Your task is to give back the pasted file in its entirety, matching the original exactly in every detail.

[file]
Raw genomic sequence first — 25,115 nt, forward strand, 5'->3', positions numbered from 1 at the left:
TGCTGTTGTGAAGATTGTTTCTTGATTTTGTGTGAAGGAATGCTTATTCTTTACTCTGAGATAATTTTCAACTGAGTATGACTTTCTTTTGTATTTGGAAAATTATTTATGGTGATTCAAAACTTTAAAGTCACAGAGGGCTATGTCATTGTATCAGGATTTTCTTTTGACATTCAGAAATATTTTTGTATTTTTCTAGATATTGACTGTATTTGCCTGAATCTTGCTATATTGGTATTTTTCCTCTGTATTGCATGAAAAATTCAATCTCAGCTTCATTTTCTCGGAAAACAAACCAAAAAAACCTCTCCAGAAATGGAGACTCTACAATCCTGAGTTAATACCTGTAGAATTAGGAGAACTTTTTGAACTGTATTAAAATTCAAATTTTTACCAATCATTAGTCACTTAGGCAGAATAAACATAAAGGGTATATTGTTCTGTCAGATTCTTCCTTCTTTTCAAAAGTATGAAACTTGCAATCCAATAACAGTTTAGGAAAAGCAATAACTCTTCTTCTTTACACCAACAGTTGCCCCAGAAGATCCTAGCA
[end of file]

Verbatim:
Raw genomic sequence first — 25,115 nt, forward strand, 5'->3', positions numbered from 1 at the left:
TGCTGTTGTGAAGATTGTTTCTTGATTTTGTGTGAAGGAATGCTTATTCTTTACTCTGAGATAATTTTCAACTGAGTATGACTTTCTTTTGTATTTGGAAAATTATTTATGGTGATTCAAAACTTTAAAGTCACAGAGGGCTATGTCATTGTATCAGGATTTTCTTTTGACATTCAGAAATATTTTTGTATTTTTCTAGATATTGACTGTATTTGCCTGAATCTTGCTATATTGGTATTTTTCCTCTGTATTGCATGAAAAATTCAATCTCAGCTTCATTTTCTCGGAAAACAAACCAAAAAAACCTCTCCAGAAATGGAGACTCTACAATCCTGAGTTAATACCTGTAGAATTAGGAGAACTTTTTGAACTGTATTAAAATTCAAATTTTTACCAATCATTAGTCACTTAGGCAGAATAAACATAAAGGGTATATTGTTCTGTCAGATTCTTCCTTCTTTTCAAAAGTATGAAACTTGCAATCCAATAACAGTTTAGGAAAAGCAATAACTCTTCTTCTTTACACCAACAGTTGCCCCAGAAGATCCTAGCA